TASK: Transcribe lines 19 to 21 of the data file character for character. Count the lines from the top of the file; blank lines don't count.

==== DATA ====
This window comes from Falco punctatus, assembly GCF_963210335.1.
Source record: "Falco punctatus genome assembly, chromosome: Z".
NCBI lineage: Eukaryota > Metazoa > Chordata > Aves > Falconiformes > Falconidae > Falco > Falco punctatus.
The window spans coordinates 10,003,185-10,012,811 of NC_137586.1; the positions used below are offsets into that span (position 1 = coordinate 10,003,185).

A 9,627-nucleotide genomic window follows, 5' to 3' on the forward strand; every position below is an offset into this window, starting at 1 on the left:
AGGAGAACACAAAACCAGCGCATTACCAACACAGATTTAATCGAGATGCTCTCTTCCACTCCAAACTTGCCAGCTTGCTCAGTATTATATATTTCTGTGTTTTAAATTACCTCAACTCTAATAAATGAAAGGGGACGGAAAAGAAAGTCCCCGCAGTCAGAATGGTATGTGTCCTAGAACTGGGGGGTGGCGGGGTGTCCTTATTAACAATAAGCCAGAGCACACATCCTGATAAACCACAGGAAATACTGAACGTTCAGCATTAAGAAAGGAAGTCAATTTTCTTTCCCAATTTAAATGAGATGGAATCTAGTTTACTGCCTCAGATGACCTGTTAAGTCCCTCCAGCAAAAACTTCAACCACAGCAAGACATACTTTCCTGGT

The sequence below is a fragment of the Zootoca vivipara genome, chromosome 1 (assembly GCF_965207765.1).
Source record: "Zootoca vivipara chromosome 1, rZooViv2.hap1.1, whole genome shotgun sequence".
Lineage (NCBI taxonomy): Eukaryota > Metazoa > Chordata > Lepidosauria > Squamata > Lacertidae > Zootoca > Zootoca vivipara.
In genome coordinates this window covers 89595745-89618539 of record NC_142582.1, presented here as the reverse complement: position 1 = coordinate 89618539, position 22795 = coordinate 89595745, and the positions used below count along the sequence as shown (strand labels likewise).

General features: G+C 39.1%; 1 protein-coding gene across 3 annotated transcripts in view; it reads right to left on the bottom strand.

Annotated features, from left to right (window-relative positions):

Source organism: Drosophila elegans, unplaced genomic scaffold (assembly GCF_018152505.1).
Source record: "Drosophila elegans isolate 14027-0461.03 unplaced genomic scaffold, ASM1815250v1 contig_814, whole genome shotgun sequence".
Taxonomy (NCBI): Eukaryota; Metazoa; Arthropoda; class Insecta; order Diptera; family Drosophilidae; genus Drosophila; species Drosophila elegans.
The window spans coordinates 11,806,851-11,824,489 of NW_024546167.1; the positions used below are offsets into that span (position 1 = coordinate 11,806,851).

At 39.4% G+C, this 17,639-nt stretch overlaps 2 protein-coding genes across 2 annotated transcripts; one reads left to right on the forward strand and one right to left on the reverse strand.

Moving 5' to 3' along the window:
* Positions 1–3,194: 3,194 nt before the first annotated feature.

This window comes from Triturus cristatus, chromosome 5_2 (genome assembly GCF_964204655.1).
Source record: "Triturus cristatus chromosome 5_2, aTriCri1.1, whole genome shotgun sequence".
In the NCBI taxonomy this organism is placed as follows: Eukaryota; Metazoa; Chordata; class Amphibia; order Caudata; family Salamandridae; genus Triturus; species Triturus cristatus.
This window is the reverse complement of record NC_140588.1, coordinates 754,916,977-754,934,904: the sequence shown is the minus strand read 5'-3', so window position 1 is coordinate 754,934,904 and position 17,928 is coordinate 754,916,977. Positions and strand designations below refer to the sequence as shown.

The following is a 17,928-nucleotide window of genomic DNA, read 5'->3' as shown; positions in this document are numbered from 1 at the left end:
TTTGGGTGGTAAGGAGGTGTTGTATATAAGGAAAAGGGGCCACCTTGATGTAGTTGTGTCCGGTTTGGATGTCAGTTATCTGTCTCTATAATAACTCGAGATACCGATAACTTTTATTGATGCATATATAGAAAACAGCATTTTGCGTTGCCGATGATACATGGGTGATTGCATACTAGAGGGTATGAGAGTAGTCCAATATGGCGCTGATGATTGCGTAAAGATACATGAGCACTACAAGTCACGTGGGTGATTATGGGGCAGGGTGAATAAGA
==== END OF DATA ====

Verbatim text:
* Positions 1–3,194: 3,194 nt before the first annotated feature.

This window comes from Triturus cristatus, chromosome 5_2 (genome assembly GCF_964204655.1).
Source record: "Triturus cristatus chromosome 5_2, aTriCri1.1, whole genome shotgun sequence".